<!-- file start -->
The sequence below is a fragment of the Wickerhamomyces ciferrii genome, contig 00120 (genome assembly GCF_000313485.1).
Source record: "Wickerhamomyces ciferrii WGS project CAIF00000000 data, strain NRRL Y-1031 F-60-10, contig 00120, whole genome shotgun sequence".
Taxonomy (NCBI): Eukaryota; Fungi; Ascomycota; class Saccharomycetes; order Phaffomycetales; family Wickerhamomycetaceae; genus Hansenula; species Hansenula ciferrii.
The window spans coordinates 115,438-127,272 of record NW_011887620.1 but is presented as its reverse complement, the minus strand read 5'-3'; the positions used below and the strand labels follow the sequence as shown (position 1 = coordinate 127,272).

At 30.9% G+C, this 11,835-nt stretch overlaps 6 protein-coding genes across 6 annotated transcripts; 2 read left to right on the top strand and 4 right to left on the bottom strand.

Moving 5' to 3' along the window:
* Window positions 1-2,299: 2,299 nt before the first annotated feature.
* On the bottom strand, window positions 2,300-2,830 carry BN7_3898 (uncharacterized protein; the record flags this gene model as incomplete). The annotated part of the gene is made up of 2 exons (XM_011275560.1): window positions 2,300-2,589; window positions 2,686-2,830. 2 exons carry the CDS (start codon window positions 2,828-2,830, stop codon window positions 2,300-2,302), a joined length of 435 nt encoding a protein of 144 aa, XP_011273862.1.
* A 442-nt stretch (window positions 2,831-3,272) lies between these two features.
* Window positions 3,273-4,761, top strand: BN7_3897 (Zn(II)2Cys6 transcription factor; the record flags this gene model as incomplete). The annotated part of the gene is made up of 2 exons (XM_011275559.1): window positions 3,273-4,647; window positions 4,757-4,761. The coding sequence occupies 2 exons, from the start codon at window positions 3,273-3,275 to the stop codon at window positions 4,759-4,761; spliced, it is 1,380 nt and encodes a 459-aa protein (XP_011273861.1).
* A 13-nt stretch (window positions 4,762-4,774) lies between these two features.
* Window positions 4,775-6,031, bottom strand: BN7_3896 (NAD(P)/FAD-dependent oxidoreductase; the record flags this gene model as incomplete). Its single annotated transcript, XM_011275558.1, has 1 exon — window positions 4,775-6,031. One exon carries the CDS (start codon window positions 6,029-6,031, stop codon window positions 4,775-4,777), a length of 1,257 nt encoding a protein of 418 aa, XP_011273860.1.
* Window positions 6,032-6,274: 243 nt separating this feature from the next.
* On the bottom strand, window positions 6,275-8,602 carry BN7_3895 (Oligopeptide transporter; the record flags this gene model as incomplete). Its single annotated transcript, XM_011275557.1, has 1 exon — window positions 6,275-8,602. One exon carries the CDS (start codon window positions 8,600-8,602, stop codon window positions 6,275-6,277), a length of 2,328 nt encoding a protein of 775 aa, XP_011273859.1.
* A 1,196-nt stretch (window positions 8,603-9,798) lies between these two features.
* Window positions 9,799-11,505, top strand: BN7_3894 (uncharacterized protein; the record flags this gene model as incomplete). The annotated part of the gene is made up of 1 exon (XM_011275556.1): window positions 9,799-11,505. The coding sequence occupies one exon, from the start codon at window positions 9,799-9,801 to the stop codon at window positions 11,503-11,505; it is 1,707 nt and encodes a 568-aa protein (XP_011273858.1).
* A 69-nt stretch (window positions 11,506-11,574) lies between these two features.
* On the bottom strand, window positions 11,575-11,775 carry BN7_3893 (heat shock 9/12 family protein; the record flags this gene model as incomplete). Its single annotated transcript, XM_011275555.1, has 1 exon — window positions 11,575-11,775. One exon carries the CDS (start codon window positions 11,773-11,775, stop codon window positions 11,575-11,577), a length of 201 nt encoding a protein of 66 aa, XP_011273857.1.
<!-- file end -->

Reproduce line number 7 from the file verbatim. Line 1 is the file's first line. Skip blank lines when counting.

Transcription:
* Window positions 1-2,299: 2,299 nt before the first annotated feature.